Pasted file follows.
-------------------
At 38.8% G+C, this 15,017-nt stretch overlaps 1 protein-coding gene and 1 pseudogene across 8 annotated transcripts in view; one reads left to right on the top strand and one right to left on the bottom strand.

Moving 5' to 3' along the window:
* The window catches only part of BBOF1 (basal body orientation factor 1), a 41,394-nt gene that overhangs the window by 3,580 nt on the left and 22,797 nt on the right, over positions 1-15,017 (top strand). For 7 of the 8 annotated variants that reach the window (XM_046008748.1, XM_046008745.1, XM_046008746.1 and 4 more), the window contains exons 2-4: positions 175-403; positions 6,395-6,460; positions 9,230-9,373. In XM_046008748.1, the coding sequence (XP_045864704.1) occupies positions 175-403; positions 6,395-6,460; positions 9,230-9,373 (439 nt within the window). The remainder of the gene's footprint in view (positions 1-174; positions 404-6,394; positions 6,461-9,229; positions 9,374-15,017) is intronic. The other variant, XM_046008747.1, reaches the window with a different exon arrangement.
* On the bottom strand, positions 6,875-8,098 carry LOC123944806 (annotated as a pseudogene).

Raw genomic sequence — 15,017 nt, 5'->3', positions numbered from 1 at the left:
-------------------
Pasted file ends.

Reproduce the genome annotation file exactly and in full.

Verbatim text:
At 38.8% G+C, this 15,017-nt stretch overlaps 1 protein-coding gene and 1 pseudogene across 8 annotated transcripts in view; one reads left to right on the top strand and one right to left on the bottom strand.

Moving 5' to 3' along the window:
* The window catches only part of BBOF1 (basal body orientation factor 1), a 41,394-nt gene that overhangs the window by 3,580 nt on the left and 22,797 nt on the right, over positions 1-15,017 (top strand). For 7 of the 8 annotated variants that reach the window (XM_046008748.1, XM_046008745.1, XM_046008746.1 and 4 more), the window contains exons 2-4: positions 175-403; positions 6,395-6,460; positions 9,230-9,373. In XM_046008748.1, the coding sequence (XP_045864704.1) occupies positions 175-403; positions 6,395-6,460; positions 9,230-9,373 (439 nt within the window). The remainder of the gene's footprint in view (positions 1-174; positions 404-6,394; positions 6,461-9,229; positions 9,374-15,017) is intronic. The other variant, XM_046008747.1, reaches the window with a different exon arrangement.
* On the bottom strand, positions 6,875-8,098 carry LOC123944806 (annotated as a pseudogene).

Raw genomic sequence — 15,017 nt, 5'->3', positions numbered from 1 at the left: